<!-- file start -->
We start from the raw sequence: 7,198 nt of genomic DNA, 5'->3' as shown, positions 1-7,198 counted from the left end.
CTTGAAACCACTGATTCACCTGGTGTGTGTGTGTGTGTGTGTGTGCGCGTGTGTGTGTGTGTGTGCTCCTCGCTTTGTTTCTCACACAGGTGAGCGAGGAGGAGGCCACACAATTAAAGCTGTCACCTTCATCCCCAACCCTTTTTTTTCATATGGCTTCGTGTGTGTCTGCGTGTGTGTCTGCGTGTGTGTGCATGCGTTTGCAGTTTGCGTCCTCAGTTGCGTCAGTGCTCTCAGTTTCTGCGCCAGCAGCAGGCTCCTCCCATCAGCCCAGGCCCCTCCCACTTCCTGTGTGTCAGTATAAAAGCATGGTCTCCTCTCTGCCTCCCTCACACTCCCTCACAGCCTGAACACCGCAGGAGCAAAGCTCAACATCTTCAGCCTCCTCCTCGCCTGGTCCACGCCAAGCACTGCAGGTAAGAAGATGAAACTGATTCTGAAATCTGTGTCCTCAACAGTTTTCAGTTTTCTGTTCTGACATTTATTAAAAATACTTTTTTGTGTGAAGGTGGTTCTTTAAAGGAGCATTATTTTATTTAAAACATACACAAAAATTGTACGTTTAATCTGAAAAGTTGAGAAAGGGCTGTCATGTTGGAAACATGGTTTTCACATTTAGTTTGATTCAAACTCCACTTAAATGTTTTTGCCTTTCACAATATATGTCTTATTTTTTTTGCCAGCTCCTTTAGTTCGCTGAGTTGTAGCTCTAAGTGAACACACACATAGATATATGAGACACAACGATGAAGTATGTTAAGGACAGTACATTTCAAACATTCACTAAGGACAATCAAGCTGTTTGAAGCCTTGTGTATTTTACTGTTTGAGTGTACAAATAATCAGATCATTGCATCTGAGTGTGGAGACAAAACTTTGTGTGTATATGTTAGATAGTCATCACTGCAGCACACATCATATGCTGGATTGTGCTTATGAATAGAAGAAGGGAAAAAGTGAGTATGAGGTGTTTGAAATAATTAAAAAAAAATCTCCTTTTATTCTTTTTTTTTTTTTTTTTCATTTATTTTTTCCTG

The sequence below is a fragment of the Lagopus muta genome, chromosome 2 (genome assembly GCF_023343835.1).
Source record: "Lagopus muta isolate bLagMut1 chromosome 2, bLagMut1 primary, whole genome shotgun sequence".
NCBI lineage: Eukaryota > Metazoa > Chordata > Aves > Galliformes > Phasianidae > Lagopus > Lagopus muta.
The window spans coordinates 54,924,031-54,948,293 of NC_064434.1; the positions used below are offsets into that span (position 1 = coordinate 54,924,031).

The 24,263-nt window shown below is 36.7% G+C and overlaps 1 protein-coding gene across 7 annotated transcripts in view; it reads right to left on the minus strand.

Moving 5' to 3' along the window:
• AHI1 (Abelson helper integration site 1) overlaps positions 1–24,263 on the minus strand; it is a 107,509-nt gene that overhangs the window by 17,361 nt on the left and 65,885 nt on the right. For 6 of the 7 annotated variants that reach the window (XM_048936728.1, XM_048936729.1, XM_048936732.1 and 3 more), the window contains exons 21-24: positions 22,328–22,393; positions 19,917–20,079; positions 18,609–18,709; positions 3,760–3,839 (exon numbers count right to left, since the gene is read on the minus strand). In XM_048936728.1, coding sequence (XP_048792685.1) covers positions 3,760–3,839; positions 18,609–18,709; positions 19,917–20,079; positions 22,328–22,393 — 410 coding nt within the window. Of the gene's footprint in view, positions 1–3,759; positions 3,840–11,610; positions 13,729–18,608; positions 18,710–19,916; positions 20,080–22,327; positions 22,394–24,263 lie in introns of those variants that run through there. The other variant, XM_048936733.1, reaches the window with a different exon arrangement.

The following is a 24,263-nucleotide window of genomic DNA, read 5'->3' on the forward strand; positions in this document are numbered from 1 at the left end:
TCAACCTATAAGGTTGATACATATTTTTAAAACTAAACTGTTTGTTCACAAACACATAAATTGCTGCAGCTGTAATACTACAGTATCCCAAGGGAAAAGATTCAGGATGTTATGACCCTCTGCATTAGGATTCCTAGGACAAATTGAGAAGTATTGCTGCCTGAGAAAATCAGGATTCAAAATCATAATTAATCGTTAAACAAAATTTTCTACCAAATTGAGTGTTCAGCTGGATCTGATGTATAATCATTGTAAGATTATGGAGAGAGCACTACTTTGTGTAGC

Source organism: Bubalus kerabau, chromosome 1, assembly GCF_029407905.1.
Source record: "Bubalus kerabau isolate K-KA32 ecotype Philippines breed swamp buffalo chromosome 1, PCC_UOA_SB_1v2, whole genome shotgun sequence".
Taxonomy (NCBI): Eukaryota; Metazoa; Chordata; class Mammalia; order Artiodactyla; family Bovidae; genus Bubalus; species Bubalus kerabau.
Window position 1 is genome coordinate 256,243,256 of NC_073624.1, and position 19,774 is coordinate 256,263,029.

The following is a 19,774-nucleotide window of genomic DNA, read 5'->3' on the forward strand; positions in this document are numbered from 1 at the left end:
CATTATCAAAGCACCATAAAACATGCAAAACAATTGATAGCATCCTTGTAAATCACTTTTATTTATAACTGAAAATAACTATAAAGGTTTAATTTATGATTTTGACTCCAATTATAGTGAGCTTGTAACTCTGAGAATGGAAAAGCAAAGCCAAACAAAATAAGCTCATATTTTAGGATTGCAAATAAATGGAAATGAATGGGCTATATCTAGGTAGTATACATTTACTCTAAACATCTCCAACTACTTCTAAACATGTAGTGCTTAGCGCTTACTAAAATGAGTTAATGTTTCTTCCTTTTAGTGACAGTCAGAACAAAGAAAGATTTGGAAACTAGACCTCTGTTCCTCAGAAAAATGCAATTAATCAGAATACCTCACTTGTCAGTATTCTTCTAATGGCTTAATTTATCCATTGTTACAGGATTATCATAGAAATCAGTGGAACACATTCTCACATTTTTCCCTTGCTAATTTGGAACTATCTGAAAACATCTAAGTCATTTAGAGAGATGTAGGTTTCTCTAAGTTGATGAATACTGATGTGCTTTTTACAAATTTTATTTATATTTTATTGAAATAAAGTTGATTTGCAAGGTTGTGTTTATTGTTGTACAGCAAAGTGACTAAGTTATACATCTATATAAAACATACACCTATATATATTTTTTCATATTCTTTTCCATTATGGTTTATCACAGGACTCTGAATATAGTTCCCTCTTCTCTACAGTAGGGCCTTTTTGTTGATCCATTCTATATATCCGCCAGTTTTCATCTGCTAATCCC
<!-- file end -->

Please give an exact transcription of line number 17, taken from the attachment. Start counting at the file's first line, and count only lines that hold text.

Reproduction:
CATTATCAAAGCACCATAAAACATGCAAAACAATTGATAGCATCCTTGTAAATCACTTTTATTTATAACTGAAAATAACTATAAAGGTTTAATTTATGATTTTGACTCCAATTATAGTGAGCTTGTAACTCTGAGAATGGAAAAGCAAAGCCAAACAAAATAAGCTCATATTTTAGGATTGCAAATAAATGGAAATGAATGGGCTATATCTAGGTAGTATACATTTACTCTAAACATCTCCAACTACTTCTAAACATGTAGTGCTTAGCGCTTACTAAAATGAGTTAATGTTTCTTCCTTTTAGTGACAGTCAGAACAAAGAAAGATTTGGAAACTAGACCTCTGTTCCTCAGAAAAATGCAATTAATCAGAATACCTCACTTGTCAGTATTCTTCTAATGGCTTAATTTATCCATTGTTACAGGATTATCATAGAAATCAGTGGAACACATTCTCACATTTTTCCCTTGCTAATTTGGAACTATCTGAAAACATCTAAGTCATTTAGAGAGATGTAGGTTTCTCTAAGTTGATGAATACTGATGTGCTTTTTACAAATTTTATTTATATTTTATTGAAATAAAGTTGATTTGCAAGGTTGTGTTTATTGTTGTACAGCAAAGTGACTAAGTTATACATCTATATAAAACATACACCTATATATATTTTTTCATATTCTTTTCCATTATGGTTTATCACAGGACTCTGAATATAGTTCCCTCTTCTCTACAGTAGGGCCTTTTTGTTGATCCATTCTATATATCCGCCAGTTTTCATCTGCTAATCCC